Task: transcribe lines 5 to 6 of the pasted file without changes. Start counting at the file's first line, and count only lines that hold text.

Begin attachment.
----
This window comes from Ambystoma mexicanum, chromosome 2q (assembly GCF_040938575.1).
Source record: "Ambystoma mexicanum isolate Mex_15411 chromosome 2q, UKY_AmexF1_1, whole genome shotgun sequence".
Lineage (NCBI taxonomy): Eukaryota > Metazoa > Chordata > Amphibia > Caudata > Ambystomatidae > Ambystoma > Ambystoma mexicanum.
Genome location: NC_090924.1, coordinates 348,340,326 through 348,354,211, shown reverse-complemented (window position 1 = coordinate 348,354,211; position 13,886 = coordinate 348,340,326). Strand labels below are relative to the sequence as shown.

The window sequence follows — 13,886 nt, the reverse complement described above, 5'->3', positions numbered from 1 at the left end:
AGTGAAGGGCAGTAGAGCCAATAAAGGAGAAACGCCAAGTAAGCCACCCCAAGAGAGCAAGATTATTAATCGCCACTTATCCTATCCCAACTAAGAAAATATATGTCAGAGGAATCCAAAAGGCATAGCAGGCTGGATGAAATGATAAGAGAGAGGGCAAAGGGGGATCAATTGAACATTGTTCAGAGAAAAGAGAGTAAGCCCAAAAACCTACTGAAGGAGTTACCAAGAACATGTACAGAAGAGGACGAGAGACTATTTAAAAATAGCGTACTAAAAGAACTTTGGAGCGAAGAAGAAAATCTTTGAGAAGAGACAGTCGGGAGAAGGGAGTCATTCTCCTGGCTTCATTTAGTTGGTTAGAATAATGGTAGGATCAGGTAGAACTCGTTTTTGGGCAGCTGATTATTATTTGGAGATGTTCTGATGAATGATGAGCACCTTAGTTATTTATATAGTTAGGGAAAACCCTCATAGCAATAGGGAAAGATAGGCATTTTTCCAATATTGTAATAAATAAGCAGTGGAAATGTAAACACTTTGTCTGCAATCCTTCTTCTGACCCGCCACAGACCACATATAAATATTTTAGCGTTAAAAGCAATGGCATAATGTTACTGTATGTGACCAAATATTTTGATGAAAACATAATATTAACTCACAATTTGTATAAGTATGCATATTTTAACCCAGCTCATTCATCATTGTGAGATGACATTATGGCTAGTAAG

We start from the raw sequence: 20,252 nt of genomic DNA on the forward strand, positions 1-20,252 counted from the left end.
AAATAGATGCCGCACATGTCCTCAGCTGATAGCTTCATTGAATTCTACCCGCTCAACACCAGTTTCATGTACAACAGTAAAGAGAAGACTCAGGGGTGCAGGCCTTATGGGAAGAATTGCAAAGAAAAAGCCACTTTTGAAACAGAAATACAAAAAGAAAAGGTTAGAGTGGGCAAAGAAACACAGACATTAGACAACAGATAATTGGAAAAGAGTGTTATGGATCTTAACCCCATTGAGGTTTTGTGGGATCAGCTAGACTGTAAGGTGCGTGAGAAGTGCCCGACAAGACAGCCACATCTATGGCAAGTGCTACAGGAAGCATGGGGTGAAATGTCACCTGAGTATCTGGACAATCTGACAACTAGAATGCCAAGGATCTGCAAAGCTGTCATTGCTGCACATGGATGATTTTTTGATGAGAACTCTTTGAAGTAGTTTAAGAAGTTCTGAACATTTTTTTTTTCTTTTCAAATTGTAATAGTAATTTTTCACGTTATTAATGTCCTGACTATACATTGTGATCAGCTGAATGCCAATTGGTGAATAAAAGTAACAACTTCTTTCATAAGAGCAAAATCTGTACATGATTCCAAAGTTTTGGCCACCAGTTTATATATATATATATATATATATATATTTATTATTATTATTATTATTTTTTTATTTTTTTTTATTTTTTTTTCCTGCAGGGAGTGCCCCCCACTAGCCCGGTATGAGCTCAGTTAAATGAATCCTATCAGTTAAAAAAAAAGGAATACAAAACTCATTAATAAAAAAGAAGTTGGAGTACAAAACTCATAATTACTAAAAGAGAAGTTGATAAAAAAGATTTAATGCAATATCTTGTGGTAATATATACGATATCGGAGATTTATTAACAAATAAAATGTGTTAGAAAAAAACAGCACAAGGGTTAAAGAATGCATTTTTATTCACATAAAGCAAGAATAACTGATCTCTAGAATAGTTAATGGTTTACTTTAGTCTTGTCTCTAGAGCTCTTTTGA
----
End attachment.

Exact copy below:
The window sequence follows — 13,886 nt, the reverse complement described above, 5'->3', positions numbered from 1 at the left end:
AGTGAAGGGCAGTAGAGCCAATAAAGGAGAAACGCCAAGTAAGCCACCCCAAGAGAGCAAGATTATTAATCGCCACTTATCCTATCCCAACTAAGAAAATATATGTCAGAGGAATCCAAAAGGCATAGCAGGCTGGATGAAATGATAAGAGAGAGGGCAAAGGGGGATCAATTGAACATTGTTCAGAGAAAAGAGAGTAAGCCCAAAAACCTACTGAAGGAGTTACCAAGAACATGTACAGAAGAGGACGAGAGACTATTTAAAAATAGCGTACTAAAAGAACTTTGGAGCGAAGAAGAAAATCTTTGAGAAGAGACAGTCGGGAGAAGGGAGTCATTCTCCTGGCTTCATTTAGTTGGTTAGAATAATGGTAGGATCAGGTAGAACTCGTTTTTGGGCAGCTGATTATTATTTGGAGATGTTCTGATGAATGATGAGCACCTTAGTTATTTATATAGTTAGGGAAAACCCTCATAGCAATAGGGAAAGATAGGCATTTTTCCAATATTGTAATAAATAAGCAGTGGAAATGTAAACACTTTGTCTGCAATCCTTCTTCTGACCCGCCACAGACCACATATAAATATTTTAGCGTTAAAAGCAATGGCATAATGTTACTGTATGTGACCAAATATTTTGATGAAAACATAATATTAACTCACAATTTGTATAAGTATGCATATTTTAACCCAGCTCATTCATCATTGTGAGATGACATTATGGCTAGTAAG